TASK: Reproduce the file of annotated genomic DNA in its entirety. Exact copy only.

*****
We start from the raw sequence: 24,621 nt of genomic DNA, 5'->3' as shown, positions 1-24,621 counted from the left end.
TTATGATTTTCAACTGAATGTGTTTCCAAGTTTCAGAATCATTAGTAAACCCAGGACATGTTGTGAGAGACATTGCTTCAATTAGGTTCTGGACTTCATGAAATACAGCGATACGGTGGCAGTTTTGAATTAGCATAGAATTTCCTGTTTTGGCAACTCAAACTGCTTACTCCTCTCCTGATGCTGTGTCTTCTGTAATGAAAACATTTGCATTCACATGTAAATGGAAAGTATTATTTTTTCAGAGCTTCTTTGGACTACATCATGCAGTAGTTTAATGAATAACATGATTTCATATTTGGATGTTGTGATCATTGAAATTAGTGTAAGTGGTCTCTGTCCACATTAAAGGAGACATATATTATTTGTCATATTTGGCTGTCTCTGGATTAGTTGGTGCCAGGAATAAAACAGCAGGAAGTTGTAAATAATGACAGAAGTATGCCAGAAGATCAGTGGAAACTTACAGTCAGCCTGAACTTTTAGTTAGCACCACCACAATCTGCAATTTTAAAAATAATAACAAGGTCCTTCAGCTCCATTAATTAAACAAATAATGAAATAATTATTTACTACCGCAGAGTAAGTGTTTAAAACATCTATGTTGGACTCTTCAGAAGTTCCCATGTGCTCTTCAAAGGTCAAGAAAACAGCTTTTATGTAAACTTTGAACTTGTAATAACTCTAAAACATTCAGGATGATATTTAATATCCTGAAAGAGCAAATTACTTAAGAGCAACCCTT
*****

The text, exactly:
We start from the raw sequence: 24,621 nt of genomic DNA, 5'->3' as shown, positions 1-24,621 counted from the left end.
TTATGATTTTCAACTGAATGTGTTTCCAAGTTTCAGAATCATTAGTAAACCCAGGACATGTTGTGAGAGACATTGCTTCAATTAGGTTCTGGACTTCATGAAATACAGCGATACGGTGGCAGTTTTGAATTAGCATAGAATTTCCTGTTTTGGCAACTCAAACTGCTTACTCCTCTCCTGATGCTGTGTCTTCTGTAATGAAAACATTTGCATTCACATGTAAATGGAAAGTATTATTTTTTCAGAGCTTCTTTGGACTACATCATGCAGTAGTTTAATGAATAACATGATTTCATATTTGGATGTTGTGATCATTGAAATTAGTGTAAGTGGTCTCTGTCCACATTAAAGGAGACATATATTATTTGTCATATTTGGCTGTCTCTGGATTAGTTGGTGCCAGGAATAAAACAGCAGGAAGTTGTAAATAATGACAGAAGTATGCCAGAAGATCAGTGGAAACTTACAGTCAGCCTGAACTTTTAGTTAGCACCACCACAATCTGCAATTTTAAAAATAATAACAAGGTCCTTCAGCTCCATTAATTAAACAAATAATGAAATAATTATTTACTACCGCAGAGTAAGTGTTTAAAACATCTATGTTGGACTCTTCAGAAGTTCCCATGTGCTCTTCAAAGGTCAAGAAAACAGCTTTTATGTAAACTTTGAACTTGTAATAACTCTAAAACATTCAGGATGATATTTAATATCCTGAAAGAGCAAATTACTTAAGAGCAACCCTT